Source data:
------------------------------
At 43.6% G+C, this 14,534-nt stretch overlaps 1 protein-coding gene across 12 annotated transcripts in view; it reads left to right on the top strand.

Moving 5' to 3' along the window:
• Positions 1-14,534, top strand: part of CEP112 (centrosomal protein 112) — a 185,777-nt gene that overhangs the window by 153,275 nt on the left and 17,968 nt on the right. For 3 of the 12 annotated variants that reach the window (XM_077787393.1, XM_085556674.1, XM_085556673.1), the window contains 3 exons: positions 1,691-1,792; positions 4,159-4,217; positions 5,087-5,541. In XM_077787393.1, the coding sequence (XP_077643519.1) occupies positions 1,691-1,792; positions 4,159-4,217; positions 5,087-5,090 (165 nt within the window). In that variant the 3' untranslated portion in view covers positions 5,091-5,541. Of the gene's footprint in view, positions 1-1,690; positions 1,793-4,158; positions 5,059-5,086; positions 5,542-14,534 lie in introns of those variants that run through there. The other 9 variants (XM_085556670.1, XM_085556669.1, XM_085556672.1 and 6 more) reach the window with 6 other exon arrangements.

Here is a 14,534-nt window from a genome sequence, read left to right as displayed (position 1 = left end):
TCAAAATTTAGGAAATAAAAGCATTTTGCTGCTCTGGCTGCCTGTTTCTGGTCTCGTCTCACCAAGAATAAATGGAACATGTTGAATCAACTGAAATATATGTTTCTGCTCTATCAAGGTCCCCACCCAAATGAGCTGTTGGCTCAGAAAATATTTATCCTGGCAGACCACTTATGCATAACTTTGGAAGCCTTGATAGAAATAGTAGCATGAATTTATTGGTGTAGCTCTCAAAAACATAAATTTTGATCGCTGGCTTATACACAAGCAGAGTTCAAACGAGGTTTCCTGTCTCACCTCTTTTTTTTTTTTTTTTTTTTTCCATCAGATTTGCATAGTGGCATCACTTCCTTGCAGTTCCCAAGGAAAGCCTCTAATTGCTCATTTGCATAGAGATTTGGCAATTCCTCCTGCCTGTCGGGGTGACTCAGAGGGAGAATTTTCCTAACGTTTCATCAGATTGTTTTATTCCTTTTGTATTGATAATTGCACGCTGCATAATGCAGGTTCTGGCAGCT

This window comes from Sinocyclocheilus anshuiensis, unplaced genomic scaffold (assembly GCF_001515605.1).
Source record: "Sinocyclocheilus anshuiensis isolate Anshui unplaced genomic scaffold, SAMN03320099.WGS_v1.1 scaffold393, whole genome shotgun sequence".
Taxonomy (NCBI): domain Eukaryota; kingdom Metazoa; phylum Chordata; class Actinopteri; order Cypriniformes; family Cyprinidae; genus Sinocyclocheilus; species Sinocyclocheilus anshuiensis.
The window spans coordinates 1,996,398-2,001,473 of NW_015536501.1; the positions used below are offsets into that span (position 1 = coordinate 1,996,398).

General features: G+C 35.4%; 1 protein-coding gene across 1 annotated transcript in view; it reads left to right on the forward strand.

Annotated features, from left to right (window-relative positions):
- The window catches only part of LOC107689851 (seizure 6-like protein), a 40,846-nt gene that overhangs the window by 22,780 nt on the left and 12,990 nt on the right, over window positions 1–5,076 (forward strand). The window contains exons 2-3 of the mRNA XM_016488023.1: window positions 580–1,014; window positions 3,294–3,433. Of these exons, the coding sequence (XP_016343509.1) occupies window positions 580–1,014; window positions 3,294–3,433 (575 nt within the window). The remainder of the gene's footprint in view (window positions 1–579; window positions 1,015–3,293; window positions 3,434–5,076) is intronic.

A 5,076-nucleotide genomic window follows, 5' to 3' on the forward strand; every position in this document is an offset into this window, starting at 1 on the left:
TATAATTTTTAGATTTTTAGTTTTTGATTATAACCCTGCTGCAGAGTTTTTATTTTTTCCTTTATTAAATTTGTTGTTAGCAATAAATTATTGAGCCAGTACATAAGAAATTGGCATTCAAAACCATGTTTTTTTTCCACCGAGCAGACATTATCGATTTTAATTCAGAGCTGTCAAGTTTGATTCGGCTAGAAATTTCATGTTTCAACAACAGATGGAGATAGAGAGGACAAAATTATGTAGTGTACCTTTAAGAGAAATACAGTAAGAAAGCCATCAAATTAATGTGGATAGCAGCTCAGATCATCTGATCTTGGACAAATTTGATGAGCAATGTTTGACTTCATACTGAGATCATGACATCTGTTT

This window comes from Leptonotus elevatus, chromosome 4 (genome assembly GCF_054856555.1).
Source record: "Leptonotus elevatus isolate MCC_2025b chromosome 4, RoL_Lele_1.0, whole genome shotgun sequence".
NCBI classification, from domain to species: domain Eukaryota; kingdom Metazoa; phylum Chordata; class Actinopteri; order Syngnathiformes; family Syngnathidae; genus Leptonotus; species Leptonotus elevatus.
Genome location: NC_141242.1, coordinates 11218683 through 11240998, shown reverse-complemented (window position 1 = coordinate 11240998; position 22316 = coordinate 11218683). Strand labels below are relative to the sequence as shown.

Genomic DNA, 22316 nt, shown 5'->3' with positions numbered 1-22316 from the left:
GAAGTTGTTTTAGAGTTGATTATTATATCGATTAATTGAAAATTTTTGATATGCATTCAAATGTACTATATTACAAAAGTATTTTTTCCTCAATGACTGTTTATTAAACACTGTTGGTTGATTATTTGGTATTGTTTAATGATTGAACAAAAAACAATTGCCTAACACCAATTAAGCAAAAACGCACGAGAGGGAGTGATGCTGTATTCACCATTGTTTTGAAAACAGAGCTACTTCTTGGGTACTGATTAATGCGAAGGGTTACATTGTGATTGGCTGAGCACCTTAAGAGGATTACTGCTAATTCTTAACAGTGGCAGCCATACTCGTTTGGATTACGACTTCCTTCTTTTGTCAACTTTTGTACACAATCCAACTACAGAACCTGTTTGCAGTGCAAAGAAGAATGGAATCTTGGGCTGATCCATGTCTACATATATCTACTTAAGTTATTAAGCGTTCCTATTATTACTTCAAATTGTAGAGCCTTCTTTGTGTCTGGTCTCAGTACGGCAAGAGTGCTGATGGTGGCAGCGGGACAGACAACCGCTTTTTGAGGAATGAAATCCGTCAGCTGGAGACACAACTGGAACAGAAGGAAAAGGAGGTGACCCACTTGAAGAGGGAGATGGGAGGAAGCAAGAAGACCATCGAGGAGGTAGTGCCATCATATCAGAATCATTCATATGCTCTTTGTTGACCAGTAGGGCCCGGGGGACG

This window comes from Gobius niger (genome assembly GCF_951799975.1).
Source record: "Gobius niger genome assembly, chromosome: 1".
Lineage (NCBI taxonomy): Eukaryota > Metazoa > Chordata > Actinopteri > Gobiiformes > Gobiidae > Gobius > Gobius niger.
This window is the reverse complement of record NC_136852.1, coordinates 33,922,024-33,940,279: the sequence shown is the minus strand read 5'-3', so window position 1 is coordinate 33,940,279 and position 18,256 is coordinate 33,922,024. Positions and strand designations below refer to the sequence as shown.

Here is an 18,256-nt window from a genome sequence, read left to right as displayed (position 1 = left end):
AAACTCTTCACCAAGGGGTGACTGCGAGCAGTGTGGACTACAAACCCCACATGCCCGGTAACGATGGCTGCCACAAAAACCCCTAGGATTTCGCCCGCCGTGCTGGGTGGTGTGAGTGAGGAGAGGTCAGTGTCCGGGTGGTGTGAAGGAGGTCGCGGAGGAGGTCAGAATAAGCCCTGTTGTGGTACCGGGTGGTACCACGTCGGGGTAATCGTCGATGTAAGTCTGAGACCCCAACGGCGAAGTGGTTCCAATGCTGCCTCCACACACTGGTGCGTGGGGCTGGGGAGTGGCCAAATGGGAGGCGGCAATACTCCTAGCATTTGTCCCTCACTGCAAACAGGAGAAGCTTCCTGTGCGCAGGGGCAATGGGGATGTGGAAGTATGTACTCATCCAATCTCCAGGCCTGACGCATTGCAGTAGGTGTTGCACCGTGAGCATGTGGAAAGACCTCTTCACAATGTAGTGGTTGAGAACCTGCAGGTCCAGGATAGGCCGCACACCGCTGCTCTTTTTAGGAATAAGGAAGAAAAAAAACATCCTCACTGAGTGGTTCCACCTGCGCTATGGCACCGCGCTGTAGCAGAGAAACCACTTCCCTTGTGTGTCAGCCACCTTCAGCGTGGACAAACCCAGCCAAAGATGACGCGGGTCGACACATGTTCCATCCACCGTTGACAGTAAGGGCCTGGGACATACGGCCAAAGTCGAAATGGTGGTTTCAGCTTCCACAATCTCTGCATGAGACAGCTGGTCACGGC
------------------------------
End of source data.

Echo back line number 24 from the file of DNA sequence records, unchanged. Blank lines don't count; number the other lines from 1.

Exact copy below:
This window is the reverse complement of record NC_136852.1, coordinates 33,922,024-33,940,279: the sequence shown is the minus strand read 5'-3', so window position 1 is coordinate 33,940,279 and position 18,256 is coordinate 33,922,024. Positions and strand designations below refer to the sequence as shown.